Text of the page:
Golden Globes' sexy portrayal of e-cigarettes makes lawmakers smolder

Julia Louis Dreyfus smoking an e-cigarette during the Golden Globes dinner.
The Hollywood Foreign Press Association's Golden Globes Awards, as seen on NBC

It was supposed to be a joke - a skit during the Golden Globes telecast showing actress Julia Louis Dreyfus puffing on a vaporized e-cigarette. In the skit, hosts Tina Fey and Amy Poehler poked fun at Dreyfus, who was then shown looking very cool, in sunglasses, with e-cigarette in hand.

Some members of Congress, however, are not laughing, CBS News' Jan Crawford reports. They accuse the Golden Globes, which also showed actor Leonardo DiCaprio puffing on an e-cigarette during the broadcast, of glamorizing smoking.

"You're killing the next generation of fans in your movies," Sen. Richard Durbin, D-Ill., said on the Senate floor.

Are e-cigarettes dangerous?

 Four senators, including Durbin, fired off angry letters to NBC, which broadcast the show, and to the Hollywood Foreign Press Association, which gave out the awards.

Sen. Richard Blumenthal, D-Conn., was one of them. He said e-cigarettes are a gateway to smoking.

"There's a reason that Big Tobacco companies are buying the e-cigarette manufacturers, and that is they see a way to induce young people," he said.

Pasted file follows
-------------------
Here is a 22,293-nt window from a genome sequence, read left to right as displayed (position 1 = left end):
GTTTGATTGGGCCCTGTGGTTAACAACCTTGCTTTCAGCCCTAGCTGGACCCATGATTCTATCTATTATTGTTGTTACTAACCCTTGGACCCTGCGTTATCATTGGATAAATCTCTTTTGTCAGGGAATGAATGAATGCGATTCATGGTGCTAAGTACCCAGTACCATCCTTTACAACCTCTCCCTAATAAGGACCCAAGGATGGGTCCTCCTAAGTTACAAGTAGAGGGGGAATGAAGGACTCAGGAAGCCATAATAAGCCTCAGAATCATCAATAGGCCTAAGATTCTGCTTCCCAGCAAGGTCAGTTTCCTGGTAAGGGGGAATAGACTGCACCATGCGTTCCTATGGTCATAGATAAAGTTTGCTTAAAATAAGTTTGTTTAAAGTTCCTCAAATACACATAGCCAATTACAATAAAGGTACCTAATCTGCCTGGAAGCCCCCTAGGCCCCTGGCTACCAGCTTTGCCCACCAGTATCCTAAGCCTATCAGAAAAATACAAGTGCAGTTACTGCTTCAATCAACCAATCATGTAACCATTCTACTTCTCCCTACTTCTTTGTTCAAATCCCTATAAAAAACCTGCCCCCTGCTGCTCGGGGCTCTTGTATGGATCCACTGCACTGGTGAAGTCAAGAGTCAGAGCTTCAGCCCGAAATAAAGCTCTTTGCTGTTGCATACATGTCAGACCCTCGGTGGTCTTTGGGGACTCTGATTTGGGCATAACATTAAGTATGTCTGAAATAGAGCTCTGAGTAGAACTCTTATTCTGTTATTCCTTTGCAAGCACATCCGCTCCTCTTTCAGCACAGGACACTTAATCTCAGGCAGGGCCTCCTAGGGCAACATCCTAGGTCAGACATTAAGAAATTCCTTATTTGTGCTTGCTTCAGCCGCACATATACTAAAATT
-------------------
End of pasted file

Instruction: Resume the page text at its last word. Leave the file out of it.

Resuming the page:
Jason Healy, president of the company that made the e-cigarette Dreyfus was smoking, said the accusations are unsupported and not founded in fact.

"It's like saying energy drinks are a gateway to meth," he said.

Trade industry representatives agree. "We understand and share the senators' concerns and are sensitive to imagery that glamorizes smoking," Phil Daman, president of the Smoke Free Alternatives Trade Association, said in a statement, "however, vaporizing units like e-cigarettes are not tobacco products."

Blumenthal, meanwhile, remains steadfast in his opposition.

"E-cigarettes are nicotine-delivery devices," he said. "They have to be viewed, just as tobacco cigarettes are, as a means of delivering a drug - nicotine."